Student Spotlight – Agency Letting Fees: Banned

The story so far

Over the past year the problems with letting fees have featured in the news one way or another and it’s only recently that the government has acted.

It costs the average person over £200 in tenant fees to move house and that doesn’t even include the deposit they have to pay – usually a minimum amount equivalent to between month and six weeks’ rent. If the costs of renting are not astronomical enough already, the fees letting agencies are charging for things like references was just adding to the problem.

For a lot of people though agency fees are well within the region of £500 or even more. That with a landlord’s deposit makes it nigh on impossible for anyone to rent.

The Bill on the ban of letting fees was introduced back in 2017. The new plans that were introduced meant that tenants would only be able to be charged for a deposit and rent. Great news for renters!

Luckily, last month it was announced that the new tenant fees bill would come into place to prevent agencies being able to charge these fees.

When will the changes come into force?

Well as of the 1st June 2019 the ban came into force. The Tenant Fees Act only applies to renters in England as this was already something that was introduced in Scotland. The act has also introduced a cap on the amount a landlord can charge a tenant in deposits; from now on a six-week deposit cap is being imposed.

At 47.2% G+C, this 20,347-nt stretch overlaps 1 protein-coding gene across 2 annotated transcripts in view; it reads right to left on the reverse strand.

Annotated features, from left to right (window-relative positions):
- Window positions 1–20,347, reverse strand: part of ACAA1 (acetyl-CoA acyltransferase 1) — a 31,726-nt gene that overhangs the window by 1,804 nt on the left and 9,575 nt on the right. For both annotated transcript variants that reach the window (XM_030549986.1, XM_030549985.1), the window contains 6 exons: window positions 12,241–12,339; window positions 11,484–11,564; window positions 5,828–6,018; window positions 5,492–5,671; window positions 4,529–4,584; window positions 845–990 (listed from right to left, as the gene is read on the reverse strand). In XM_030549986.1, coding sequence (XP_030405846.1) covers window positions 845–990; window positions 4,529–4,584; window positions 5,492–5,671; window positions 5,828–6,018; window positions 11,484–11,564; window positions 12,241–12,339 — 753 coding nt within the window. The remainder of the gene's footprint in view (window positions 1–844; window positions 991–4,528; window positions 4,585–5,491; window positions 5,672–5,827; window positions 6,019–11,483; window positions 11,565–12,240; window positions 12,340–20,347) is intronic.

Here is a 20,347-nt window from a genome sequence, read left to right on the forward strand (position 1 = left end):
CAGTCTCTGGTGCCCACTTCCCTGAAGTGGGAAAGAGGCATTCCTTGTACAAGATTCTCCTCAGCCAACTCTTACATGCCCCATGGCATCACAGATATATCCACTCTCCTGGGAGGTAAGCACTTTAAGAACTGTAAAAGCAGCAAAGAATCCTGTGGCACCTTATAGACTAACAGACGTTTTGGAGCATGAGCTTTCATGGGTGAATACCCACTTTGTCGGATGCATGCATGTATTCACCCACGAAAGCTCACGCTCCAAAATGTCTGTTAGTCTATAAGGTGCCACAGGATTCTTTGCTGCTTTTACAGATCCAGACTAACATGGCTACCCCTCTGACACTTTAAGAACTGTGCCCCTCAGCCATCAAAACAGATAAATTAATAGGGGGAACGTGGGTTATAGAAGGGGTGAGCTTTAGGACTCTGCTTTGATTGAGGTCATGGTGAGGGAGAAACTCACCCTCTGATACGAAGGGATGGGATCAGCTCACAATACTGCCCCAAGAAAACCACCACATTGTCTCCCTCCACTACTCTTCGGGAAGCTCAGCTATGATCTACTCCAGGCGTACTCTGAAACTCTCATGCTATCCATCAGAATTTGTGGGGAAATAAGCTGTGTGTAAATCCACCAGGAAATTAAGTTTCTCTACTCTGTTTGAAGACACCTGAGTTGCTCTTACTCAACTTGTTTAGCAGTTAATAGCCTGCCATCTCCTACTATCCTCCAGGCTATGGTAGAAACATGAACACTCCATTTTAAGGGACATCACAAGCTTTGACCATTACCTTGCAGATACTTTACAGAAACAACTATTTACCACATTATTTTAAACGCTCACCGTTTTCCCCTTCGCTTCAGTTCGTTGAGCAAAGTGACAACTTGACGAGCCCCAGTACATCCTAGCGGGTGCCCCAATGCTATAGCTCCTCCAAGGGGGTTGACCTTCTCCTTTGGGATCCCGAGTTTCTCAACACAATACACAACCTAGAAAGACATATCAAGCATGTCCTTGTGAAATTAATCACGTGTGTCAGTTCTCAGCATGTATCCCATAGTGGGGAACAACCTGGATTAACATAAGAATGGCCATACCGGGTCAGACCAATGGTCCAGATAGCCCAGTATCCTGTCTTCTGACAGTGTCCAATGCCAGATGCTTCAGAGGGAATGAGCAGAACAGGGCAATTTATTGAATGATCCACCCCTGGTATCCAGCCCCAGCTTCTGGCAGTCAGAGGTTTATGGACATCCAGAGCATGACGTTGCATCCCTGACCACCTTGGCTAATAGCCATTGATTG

But is it all as good as it seems?

Yes, agency letting fees have been banned and a cap on the amount a tenant can be charged in a deposit has also been introduced with the new act but there is also a backlash. There has been no change on agents being able to penalise tenants for things like late rent and loosing keys.

However, landlords and letting agents will be hit hard by the new law. It’s great news for tenants but agencies are said to take a hit of millions. To deter the hit, there has been discussion of possible rent increases. With the average cost of rent in England and Wales already seeing substantial rises over the past decade, this new law could end up causing more undue problems for tenants.

What next?

The ban has only been introduced last month so the effects are uncertain at this time. The Government will hope that this is a clear victory for tenants – only time will tell!

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